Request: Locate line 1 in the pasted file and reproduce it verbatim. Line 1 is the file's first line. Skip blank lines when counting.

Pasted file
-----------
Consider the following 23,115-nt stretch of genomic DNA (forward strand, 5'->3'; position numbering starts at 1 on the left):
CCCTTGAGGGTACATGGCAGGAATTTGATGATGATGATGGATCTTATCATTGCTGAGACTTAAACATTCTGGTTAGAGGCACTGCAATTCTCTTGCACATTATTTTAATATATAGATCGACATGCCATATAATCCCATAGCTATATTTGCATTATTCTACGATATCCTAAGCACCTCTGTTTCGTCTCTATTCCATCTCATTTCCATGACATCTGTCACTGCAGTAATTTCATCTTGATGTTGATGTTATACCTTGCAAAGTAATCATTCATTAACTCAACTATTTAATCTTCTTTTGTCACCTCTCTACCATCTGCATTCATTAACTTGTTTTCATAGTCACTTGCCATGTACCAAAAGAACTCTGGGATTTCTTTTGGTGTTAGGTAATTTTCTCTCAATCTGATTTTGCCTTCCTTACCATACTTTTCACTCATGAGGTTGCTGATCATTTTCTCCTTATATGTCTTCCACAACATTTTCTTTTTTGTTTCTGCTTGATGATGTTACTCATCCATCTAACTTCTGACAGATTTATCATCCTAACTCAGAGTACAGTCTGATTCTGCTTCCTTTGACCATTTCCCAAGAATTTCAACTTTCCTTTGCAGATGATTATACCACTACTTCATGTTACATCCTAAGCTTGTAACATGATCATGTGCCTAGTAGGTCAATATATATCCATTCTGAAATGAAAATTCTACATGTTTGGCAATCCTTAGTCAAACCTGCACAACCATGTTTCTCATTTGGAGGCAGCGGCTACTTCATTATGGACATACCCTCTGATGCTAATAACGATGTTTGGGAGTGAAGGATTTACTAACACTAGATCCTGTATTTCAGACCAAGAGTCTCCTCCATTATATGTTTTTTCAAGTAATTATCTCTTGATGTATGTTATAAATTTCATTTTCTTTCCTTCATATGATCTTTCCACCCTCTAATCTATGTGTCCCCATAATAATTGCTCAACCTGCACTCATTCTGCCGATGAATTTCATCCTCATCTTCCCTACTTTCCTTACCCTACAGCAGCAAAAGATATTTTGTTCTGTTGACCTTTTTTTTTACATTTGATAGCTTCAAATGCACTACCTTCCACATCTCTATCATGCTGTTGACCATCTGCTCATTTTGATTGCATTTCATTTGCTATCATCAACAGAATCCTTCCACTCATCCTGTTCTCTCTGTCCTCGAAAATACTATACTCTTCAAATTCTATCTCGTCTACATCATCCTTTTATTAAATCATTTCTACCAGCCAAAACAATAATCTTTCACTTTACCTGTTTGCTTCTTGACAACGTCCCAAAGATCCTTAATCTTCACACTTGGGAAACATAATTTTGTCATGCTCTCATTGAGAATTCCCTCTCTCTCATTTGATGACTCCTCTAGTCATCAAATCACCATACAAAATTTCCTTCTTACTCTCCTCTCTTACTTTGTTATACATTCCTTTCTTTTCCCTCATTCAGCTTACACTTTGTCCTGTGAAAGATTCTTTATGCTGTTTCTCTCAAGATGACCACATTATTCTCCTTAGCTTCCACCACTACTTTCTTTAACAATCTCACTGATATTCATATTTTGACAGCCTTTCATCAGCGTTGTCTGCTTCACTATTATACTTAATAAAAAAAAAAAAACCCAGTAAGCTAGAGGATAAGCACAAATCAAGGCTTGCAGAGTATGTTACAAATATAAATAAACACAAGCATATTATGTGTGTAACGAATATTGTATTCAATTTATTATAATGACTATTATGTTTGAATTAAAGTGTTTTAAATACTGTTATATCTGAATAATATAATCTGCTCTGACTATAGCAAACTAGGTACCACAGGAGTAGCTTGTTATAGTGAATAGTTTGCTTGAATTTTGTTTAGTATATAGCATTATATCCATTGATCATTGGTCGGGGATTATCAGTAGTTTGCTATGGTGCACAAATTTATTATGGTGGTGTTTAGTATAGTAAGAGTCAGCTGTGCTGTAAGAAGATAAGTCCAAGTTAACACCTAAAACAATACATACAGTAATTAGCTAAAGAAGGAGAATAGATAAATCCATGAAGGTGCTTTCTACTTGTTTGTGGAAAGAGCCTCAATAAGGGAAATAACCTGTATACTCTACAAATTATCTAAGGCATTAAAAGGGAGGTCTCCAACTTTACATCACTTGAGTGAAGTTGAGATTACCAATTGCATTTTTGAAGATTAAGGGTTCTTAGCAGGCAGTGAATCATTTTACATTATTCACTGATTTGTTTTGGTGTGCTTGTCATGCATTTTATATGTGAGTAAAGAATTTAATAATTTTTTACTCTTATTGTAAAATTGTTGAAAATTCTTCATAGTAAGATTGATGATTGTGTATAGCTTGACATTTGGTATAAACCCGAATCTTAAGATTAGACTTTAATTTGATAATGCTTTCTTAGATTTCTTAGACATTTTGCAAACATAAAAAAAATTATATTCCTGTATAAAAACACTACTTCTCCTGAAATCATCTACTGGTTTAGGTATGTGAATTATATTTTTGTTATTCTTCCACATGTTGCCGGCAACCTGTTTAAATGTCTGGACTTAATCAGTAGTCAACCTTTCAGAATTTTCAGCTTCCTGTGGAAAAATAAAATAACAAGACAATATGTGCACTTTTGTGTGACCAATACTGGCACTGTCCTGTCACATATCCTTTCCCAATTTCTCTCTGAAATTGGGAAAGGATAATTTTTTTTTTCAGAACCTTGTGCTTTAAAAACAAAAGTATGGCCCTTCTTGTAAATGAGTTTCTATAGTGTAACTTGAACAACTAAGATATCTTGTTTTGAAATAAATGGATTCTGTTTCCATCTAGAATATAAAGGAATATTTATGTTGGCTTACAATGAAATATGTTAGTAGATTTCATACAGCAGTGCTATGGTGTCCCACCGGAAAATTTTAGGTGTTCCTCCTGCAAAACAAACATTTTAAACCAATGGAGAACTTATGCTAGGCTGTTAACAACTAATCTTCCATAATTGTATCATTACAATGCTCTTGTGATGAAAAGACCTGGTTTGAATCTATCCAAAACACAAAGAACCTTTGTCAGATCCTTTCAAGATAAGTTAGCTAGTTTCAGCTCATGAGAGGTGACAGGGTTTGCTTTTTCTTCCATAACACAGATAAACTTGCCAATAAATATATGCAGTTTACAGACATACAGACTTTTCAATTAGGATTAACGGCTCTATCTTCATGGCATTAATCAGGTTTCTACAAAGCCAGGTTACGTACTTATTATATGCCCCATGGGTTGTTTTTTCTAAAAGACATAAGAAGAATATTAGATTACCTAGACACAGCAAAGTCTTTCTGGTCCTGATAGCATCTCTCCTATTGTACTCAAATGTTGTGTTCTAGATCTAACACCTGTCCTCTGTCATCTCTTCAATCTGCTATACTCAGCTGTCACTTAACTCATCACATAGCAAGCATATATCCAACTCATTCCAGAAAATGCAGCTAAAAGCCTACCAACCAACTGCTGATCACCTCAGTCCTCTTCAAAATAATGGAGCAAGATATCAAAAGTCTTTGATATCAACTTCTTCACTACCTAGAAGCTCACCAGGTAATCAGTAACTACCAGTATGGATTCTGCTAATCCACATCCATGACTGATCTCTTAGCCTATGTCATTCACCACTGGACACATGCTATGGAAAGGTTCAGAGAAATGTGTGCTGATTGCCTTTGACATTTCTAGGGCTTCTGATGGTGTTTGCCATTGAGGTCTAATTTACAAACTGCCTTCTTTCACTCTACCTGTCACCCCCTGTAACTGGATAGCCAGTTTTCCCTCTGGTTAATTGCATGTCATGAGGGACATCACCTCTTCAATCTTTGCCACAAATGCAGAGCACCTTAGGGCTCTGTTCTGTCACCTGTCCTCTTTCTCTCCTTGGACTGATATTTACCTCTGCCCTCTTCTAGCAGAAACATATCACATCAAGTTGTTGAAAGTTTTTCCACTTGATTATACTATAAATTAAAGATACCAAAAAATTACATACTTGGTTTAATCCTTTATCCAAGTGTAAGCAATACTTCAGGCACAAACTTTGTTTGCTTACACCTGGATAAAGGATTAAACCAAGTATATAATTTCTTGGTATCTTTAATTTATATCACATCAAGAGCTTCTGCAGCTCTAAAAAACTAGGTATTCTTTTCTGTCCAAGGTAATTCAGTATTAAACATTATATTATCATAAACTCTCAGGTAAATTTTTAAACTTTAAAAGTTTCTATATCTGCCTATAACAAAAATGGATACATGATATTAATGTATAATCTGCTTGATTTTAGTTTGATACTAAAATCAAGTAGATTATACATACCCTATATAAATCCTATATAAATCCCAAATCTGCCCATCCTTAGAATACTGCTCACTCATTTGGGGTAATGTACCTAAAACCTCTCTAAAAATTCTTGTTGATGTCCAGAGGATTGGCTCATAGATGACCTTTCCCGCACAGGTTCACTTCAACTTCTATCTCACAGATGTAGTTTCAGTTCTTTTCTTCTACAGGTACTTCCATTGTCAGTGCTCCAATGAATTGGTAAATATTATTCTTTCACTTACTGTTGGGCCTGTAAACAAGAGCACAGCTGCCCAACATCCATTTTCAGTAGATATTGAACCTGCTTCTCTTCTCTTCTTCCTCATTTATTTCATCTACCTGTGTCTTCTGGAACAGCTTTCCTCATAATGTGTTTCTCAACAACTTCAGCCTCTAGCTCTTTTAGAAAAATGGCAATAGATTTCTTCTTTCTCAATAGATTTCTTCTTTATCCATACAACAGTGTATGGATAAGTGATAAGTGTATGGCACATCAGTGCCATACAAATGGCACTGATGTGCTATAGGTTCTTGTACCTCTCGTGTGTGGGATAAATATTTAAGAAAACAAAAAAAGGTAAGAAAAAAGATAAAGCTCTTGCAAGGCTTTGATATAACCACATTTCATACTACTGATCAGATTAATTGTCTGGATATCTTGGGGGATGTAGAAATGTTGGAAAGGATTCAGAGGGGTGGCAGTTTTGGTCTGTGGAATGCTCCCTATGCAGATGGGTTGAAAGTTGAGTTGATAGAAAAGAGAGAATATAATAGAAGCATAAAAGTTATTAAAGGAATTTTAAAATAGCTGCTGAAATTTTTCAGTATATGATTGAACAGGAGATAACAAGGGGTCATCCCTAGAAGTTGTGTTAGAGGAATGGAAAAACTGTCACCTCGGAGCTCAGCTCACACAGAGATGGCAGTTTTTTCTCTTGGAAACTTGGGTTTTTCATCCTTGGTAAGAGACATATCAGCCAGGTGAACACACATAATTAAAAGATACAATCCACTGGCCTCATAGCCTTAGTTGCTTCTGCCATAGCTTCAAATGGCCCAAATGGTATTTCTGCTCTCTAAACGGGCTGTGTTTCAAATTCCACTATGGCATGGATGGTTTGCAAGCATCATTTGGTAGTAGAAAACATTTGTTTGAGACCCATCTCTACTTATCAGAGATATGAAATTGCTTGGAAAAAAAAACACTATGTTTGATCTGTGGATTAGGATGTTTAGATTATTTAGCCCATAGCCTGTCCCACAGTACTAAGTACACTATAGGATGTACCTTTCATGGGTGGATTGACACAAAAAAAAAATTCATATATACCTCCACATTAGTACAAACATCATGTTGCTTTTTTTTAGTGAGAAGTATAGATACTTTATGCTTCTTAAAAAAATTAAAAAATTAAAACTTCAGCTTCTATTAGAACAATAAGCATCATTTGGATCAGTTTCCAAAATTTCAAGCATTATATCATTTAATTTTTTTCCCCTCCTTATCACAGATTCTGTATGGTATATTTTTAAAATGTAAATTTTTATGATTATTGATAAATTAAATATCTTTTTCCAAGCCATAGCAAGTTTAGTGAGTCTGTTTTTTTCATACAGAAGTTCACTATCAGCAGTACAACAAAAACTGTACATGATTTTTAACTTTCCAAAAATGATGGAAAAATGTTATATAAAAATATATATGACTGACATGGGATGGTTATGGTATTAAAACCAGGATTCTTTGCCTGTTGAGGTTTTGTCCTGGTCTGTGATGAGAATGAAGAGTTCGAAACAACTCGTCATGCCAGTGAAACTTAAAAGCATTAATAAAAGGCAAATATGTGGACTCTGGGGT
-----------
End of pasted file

Consider the following 23,115-nt stretch of genomic DNA (forward strand, 5'->3'; position numbering starts at 1 on the left):